Tuesday, May 12, 2020

Truth in Advertising

I was doing some research on the Sony RX line of "luxury compact" digital point & shoot cameras and came across this dude's blog (which is a gold mine of film camera stuff, BTW).

I found that he reported the sensor size this way:
 "13.2 x 8.8, deceptive marketers (including Sony) call it a 1″ inch sensor, it’s actually 1/2″ wide or 0.52″ according to Sony."
Sensor size nomenclature can be confusing when you get away from the more photographically-oriented "Full Frame/35mm", which is the size of a 35mm negative (well, sort of...more on that later), and "APS-C", which is the size of an APS-C film exposure.

Smaller sensors are described with measurements like '1/2.5"' (in an iPhone XS), '1/2.3"' (most cheap P&S cameras), or '1/1.7"' (nicer P&S cameras). Most people ignore that as technical data buried in the instruction manual. If you ask someone what the size of the sensor was in the Android phone in their pocket or the Nikon CoolPix in their purse, they'd give you an answer measured in megapixels, not inches.

The disconnect comes when you run into the "luxury" or "enthusiast" end of the compact camera market, where the physical size of the 1" sensor in cameras like Sony's RX100 line or the Canon PowerShot G7/G9 is touted as a selling point.

Because the sensor itself is not physically an inch in any dimension. For that matter, a tiny 1/2.5" sensor isn't two fifths of an inch in any dimension either.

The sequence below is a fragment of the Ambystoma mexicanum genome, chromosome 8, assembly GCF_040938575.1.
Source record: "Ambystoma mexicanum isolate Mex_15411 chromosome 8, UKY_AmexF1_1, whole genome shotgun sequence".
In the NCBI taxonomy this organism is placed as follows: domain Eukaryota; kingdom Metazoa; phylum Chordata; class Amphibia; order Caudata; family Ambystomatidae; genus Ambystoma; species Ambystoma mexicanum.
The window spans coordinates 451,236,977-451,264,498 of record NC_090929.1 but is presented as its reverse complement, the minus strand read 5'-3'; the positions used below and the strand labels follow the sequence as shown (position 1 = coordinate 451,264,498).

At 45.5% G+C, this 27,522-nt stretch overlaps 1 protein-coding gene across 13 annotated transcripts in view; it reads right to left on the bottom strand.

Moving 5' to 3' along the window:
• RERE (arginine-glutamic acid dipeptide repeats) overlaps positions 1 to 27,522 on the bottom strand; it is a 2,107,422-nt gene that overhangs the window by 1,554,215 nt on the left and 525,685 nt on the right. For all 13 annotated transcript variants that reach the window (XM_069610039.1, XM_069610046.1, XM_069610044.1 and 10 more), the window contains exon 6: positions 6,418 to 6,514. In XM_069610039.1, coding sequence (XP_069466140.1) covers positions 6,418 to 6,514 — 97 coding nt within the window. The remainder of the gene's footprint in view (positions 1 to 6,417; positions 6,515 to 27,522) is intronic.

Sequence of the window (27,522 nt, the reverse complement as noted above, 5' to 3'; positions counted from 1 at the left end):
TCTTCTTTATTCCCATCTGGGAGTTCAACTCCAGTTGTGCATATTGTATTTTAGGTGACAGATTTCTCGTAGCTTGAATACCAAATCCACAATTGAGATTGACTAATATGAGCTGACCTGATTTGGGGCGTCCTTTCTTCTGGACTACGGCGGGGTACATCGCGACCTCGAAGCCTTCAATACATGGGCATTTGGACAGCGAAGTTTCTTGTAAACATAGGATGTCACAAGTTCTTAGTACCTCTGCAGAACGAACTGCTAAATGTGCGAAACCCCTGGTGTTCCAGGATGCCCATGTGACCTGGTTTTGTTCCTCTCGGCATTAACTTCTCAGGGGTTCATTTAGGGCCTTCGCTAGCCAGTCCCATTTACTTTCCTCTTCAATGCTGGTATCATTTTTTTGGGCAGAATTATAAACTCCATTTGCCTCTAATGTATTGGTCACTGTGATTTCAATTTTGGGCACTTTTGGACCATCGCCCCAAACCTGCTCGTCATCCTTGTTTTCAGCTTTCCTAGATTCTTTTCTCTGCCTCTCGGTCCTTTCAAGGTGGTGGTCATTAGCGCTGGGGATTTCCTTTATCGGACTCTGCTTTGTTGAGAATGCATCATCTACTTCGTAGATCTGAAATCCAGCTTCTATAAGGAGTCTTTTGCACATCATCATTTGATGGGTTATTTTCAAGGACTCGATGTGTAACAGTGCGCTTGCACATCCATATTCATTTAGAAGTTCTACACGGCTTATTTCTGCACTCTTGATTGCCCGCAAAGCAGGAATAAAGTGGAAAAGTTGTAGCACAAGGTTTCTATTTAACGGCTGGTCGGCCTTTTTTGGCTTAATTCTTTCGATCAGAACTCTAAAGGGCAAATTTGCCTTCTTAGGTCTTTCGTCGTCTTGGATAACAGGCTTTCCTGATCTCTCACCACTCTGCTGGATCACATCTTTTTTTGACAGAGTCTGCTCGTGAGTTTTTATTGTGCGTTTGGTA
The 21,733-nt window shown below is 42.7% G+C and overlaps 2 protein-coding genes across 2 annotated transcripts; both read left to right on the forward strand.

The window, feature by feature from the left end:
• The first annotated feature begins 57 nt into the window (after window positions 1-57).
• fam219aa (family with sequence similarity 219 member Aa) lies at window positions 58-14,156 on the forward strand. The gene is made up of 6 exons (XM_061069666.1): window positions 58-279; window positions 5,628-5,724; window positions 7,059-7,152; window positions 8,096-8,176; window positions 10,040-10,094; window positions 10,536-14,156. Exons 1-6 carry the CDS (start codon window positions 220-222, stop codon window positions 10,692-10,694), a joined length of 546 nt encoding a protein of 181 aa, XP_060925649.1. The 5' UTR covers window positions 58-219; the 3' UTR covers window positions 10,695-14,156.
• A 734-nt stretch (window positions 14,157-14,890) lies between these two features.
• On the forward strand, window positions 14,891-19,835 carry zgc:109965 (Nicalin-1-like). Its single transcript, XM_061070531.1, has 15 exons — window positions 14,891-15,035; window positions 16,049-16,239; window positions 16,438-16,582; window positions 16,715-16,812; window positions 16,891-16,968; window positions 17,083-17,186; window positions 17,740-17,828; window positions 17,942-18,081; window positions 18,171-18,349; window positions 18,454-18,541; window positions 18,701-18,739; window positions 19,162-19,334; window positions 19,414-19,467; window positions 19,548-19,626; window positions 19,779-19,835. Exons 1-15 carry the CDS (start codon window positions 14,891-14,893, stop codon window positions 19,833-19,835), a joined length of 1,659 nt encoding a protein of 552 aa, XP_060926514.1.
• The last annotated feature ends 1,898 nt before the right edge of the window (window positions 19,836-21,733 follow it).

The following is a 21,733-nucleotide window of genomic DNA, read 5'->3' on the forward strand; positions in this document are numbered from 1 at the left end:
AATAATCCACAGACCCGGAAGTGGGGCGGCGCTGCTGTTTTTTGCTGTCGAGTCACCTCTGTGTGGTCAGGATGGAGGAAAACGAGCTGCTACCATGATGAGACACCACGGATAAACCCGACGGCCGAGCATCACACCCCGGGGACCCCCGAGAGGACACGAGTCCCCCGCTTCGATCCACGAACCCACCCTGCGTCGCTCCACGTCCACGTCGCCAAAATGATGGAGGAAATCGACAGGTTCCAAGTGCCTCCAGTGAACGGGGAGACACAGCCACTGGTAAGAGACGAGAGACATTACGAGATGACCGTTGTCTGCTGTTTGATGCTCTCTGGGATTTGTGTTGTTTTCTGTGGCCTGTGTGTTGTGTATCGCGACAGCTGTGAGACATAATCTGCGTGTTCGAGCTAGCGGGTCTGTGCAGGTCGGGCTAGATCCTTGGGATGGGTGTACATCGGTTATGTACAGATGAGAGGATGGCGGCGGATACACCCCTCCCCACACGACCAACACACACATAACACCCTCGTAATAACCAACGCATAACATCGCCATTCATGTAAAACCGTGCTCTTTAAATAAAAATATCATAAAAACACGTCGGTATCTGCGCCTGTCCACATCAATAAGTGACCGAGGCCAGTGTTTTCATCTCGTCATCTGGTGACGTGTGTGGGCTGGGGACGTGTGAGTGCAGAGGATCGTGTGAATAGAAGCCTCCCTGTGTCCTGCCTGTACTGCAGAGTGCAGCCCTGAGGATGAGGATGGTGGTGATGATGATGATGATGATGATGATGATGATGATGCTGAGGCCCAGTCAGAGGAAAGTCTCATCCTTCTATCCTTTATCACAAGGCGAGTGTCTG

Small CCD/CMOS video sensors are labeled based on the size of video tube they replace. These tubes had a rectilinear imaging surface inside the cylindrical glass vacuum tube. Inside a 1" tube would be an imaging surface measuring 16mm diagonally, or a little less. When solid state sensors started replacing tubes forty years ago, they were labeled according to the tube they'd replace.

So to this day, a sensor 16mm (or a bit less) diagonally is still called a 1" sensor.

For that matter, "35mm" film is only 35mm if you measure from edge-to-edge, sprocket holes and all. "Full Frame/35mm" sensors are only about 29mm diagonally; there aren't any digital sprocket holes.

Just like we still "dial" and "hang up" our cell phones, even though phones with dials and handsets that you hang on the wall are a vanishing memory, digital imaging technology is still named after the analog technologies it supplanted.